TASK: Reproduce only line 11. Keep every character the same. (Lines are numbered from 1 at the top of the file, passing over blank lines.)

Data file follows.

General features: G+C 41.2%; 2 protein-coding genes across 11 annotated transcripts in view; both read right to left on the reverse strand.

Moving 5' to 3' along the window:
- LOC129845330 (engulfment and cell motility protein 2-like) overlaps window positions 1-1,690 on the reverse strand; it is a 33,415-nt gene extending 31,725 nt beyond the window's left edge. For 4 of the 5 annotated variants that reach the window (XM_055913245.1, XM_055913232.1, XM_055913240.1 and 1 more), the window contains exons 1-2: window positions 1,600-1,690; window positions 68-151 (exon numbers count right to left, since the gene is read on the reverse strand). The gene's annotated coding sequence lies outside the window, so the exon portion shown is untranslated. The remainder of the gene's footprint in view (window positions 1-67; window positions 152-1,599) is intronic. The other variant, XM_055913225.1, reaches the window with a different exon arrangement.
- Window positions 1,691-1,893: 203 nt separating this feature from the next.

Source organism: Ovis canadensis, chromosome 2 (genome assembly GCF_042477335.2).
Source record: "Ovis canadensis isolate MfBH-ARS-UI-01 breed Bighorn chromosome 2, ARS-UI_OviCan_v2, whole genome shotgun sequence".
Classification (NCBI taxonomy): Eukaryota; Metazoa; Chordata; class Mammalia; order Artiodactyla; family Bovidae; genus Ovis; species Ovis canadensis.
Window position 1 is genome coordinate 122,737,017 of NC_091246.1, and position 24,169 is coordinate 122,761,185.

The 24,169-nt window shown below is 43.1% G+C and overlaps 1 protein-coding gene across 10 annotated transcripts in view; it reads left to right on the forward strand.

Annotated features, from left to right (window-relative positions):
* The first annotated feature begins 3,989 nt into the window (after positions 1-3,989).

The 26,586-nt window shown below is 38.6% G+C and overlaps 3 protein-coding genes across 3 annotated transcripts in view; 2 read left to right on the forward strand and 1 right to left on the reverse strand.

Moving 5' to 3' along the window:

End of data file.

* The first annotated feature begins 3,989 nt into the window (after positions 1-3,989).